The arguing began within five minutes of waking. I couldn’t believe it.
I had tried to cool things down last night so I could sleep. But here it was.
The same damn thing, like a broken record.
Everything, an irritation
First, there was the email that knocked me for a loop. Not that I shouldn’t have expected it, but on some level, the words were more grating than usual. A friend, in a new affair, was bubbling over with excitement.
She’s younger than I am. No kids, steady job, and she falls in love annually. It is her usual relationship rhythm. It isn’t what I want for myself, and yet, I am envious.
Then there was the phone call from overseas. Someone I hadn’t heard from in awhile and I already guessed the reason – a woman. Again, I should have been pleased. He sounded truly happy, and I was happy for him.
But I am envious.
Worst of all was this morning.
The arguing. In my own head.
First, recognition of the feelings, then frustration, then the nagging worry that by the time I am “free” to take the reins of my own life, I will have aged out of a shot at relationship, at the excitement of something new, at the ability to appreciate it – or even to desire it.
And then, the refrain. My own voice, chastising.
Stop it. Be nice. This is great news. Everything is fine.
When you go to sleep with arguing in your head, and you wake up to the same dialog – the voices of social convention versus emotions – how do you mediate?
- Do you eventually tell the emotions to just take it on the chin, and shut up?
- Do the niceties win out just in time to utter pleasantries aloud or type them into an email?
- Is this just the price of keeping friendships intact? Or maintaining your own moderated optimism?
Conflict between what we feel and what we allow to show?
Right. That’s stating the obvious. The necessity of the public face is part of our culture – not just the public face we maintain online or in our jobs – but in our relationships, casual and intimate. It is also a matter of good manners.
And you know what they say – “Fake it until you make it.” It works for some; it works for short periods. But as a way of life?
How much time is spent denying emotions we term “negative” rather than giving them air time, all the while castigating ourselves for feeling them in the first place? Doesn’t the resulting clash make everything worse?
Isn’t it human nature to wish you were the one who stumbled upon a new love interest? The job of your dreams? A brief break from your reality?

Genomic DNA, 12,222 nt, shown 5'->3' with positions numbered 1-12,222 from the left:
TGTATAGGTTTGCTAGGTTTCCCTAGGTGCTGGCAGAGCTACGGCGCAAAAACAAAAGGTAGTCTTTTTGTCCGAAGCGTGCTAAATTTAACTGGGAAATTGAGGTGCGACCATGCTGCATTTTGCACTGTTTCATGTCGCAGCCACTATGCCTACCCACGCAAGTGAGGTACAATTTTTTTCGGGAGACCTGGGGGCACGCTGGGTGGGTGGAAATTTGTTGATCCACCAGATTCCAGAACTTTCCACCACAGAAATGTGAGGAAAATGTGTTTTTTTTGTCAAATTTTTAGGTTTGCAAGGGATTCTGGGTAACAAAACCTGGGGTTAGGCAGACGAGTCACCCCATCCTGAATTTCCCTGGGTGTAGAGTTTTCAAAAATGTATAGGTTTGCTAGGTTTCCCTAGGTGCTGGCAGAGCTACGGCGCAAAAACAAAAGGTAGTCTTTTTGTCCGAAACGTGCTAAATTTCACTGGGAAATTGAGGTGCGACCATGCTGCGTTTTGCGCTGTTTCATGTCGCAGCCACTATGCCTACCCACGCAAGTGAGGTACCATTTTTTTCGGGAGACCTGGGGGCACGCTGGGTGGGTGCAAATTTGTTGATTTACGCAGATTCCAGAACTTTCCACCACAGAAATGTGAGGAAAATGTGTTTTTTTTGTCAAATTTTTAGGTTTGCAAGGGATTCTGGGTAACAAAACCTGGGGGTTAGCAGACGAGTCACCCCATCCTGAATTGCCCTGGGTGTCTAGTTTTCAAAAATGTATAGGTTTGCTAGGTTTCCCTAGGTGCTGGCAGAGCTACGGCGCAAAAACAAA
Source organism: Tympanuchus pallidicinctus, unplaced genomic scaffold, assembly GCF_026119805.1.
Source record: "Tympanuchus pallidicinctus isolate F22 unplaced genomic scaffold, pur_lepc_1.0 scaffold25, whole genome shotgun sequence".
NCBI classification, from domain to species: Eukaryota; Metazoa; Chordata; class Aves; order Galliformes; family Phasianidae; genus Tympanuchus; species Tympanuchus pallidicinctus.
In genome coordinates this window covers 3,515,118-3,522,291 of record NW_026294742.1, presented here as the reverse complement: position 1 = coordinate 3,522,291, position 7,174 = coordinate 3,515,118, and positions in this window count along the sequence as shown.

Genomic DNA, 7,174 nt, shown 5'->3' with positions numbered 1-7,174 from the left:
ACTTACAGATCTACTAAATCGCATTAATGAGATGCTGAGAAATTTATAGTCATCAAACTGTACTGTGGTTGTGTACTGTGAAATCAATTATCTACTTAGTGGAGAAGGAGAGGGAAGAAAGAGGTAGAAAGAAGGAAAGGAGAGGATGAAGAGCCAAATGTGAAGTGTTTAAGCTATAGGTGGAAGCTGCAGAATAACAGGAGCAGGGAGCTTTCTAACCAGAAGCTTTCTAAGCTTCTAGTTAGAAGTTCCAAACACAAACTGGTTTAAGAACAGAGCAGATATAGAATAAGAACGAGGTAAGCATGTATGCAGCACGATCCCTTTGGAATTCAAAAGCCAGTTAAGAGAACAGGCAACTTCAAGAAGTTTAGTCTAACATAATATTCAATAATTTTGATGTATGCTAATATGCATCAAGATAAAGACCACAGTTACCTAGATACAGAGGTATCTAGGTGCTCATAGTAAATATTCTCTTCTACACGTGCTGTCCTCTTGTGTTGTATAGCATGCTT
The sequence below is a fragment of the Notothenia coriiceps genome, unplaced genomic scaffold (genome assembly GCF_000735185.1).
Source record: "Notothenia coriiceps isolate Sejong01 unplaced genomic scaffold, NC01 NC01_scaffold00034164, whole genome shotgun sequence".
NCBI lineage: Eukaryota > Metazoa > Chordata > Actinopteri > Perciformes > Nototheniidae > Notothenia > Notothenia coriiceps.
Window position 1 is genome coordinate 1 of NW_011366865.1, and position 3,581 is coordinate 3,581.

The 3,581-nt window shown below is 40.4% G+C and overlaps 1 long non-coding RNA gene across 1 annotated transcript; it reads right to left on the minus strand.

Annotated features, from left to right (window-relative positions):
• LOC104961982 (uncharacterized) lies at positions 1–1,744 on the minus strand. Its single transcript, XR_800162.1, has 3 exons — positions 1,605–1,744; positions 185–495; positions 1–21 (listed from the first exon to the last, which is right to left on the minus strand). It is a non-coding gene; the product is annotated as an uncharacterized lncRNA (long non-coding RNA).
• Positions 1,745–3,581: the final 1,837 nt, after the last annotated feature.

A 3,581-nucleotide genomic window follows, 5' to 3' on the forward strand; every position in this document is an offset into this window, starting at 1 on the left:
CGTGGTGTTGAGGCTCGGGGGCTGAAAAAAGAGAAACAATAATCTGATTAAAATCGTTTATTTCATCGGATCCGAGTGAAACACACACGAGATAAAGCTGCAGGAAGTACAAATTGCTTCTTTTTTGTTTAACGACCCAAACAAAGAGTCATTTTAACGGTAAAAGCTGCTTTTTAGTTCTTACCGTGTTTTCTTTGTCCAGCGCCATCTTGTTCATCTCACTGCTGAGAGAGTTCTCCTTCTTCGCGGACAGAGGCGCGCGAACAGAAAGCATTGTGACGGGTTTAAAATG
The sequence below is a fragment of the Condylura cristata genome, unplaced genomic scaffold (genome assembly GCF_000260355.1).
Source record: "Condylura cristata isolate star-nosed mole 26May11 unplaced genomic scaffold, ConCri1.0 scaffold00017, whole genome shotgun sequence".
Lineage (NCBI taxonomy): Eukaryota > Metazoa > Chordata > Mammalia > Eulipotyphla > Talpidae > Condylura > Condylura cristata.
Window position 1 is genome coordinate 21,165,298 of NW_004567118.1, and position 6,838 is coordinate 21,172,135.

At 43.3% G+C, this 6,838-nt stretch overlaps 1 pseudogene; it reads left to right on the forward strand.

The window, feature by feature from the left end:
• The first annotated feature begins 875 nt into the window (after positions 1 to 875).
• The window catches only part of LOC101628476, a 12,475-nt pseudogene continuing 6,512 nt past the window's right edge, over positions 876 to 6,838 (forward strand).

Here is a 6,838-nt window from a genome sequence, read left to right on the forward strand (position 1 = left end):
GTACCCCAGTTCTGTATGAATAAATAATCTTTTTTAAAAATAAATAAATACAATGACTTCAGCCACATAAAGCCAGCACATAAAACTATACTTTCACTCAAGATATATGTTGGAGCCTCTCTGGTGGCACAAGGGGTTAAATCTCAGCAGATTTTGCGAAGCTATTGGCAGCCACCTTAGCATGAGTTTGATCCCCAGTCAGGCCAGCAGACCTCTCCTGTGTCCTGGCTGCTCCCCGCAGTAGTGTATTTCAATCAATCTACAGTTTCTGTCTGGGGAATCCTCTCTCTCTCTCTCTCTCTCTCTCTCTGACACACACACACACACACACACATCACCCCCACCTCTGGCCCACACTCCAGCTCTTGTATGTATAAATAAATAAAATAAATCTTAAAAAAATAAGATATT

Sure. We can always find someone worse off. We know that.
But don’t you feel envy? Wouldn’t you like to just say so – and then get it out of your system?
What about the other so-called negative emotions – anger, hurt, jealousy? What about loneliness? Why is that such a dirty word? Don’t these emotions have a right to be heard?
When you’re treading water and know it to be a victory – for you – doesn’t it feel like defeat when others are passing by? Must we always put on the happy face in our competitive culture – as if everything were fine?
Everything is fine
Frankly, around here, everything is fine.
I have plenty to be grateful for, and I am.
The pace of the race and the happy face
But it’s still a rat race. And the pace of the race hasn’t let up in a long time, though I constantly tell myself “one more hurtle” and then we can relax. I know this to be a coping mechanism. I know this to be an effective coping mechanism, for me.
But the arguing! The tirades in the ring of Reality Self versus Optimist Self, not to mention the social conventions that seep into our inner dialog and require us to look on the bright side, keep our chin up, and put on a cheery smile.
Must we? Really?
Name that tune!
You got it.
That, too, though I remind myself again – everything is fine. Because it is, even if I have to fight to convince myself. Even if “fine for now” doesn’t feel like enough. Even if the next email, the next phone call, the next anything may drop me over the edge into a funk.
And then the arguing starts again. Scolding, because I’m not counting my blessings. A reminder to find perspective. And I will do both. But can’t I cut myself some slack and feel the feelings without feeling guilty?
Shouldn’t we all do that?
Previews of coming attractions
In three months my son will know what college he is attending, and we will know the cost. When you know the size and shape of the next challenge, it’s easier to deal with.
Six months from now, he will begin a new part of his life – perhaps nearby, perhaps not. Either way, empty nest promises a new phase that is certain to unleash considerable turmoil. And opportunity.
Reality Self and Optimist Self will go a few rounds. I’m hoping for a draw, and greater freedom to choose – and accept – whatever comes next.
© D A Wolf